Barriers to cervical screening and diagnosis in Northern Ireland

  • Sarah Faisal K Alawi

Student thesis: Doctoral ThesisDoctor of Philosophy


Cervical cancer is the fourth most frequent malignancy affecting women. Since 2007, the number of women attending cervical screening has decreased annually in the United Kingdom (UK), prompting Public Health England to devise a strategy for increasing uptake. The majority of women who miss their cervical screening are aged 25-29 years, the first group in whom such screening is offered to women without a family history, and those over 50 years. This dissertation aimed to establish evidence on barriers to the uptake of cervical screening, knowledge and attitudes of young Northern Ireland (NI) women with regard to human papillomavirus (HPV), cervical cancer and their cervical screening intent, and the epidemiology of CIN3 precancerous lesions in NI. Initially, a systematic literature review was conducted with the aim of investigating barriers to the uptake of cervical screening, yielding a total of 2l systematic reviews. Considerable variation in the identified barriers to cervical cancer screening between and within countries, socioeconomic groups, urban and rural populations, and age-groups were identified. The results of an online survey of women in NI aged IS to 24 years old, aiming to explore knowledge and attitudes around HPV and cervical cancer and to assess the intent to attend cervical screening, show that knowledge about and awareness of HPV, the HPV vaccine, cervical cancer and cervical cancer screening are limited. In terms of first-time cervical screening intentions, results of the survey indicate that over 80% of respondents would most likely go for a cervical screening. A third study assessing the epidemiology ofCIN3 precancerous lesions identified 862 women in NI in 2019 who had a CIN3 diagnosis. The majority of women diagnosed with CIN3 were less than 54 years old, Recommendations based on these research findings can be translated on to three areas, i.e. NI, the UK and Saudi Arabia. Policymakers and national health commissioners need to raise awareness and improve access to screening facilities amongst eligible women. This could be done by providing educational materials along with interventions such as social media campaigns, text reminders, or self- screening. Service providers and clinicians, both male and female, should ensure that they are at ease communicating with patients about smears, as well as having the abilities and skills to handle ‘difficult” smear- related encounters, which can also help boost screening uptake. All those in the profession should be educated and trained so that women who have a male general practitioner are not disadvantaged. Young women in their early 20s and their parents can be particularly targeted to attend cervical screening by encouraging participation through social media and other media campaigns, as well as dedicated online resources with information provided.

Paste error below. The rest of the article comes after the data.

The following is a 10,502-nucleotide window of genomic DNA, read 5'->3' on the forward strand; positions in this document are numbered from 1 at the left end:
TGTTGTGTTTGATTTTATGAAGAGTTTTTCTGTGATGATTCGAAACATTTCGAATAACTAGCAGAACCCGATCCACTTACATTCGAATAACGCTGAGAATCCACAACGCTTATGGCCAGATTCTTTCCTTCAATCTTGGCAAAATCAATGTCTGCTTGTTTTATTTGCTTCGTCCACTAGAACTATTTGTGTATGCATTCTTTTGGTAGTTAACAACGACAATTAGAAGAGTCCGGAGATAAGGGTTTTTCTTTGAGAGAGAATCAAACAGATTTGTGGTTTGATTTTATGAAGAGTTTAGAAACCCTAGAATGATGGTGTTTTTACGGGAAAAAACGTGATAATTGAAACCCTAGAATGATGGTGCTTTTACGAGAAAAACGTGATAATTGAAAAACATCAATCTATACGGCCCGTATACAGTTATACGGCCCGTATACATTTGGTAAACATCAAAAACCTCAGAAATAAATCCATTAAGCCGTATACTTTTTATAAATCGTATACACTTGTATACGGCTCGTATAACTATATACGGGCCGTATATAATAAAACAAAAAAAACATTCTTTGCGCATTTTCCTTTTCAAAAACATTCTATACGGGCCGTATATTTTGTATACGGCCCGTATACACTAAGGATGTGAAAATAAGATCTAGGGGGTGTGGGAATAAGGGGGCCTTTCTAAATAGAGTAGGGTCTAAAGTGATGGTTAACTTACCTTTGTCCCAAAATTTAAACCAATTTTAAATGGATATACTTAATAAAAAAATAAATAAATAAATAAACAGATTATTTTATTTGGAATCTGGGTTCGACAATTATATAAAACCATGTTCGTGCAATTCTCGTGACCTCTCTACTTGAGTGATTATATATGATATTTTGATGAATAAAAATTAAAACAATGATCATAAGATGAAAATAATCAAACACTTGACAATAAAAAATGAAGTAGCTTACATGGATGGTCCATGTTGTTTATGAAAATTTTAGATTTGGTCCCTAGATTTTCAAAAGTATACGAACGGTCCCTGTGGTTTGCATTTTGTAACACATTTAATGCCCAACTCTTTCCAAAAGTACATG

Thesis embargoed until 31 July 2024.
Date of AwardJul 2022
Original languageEnglish
Awarding Institution
  • Queen's University Belfast
SponsorsMinistry of Health, Kuwait
SupervisorLesley Anderson (Supervisor), Finian Bannon (Supervisor) & Lynne Lohfeld (Supervisor)


  • HPV
  • cervical cancer
  • screening
  • human papillomavirus
  • screening barriers

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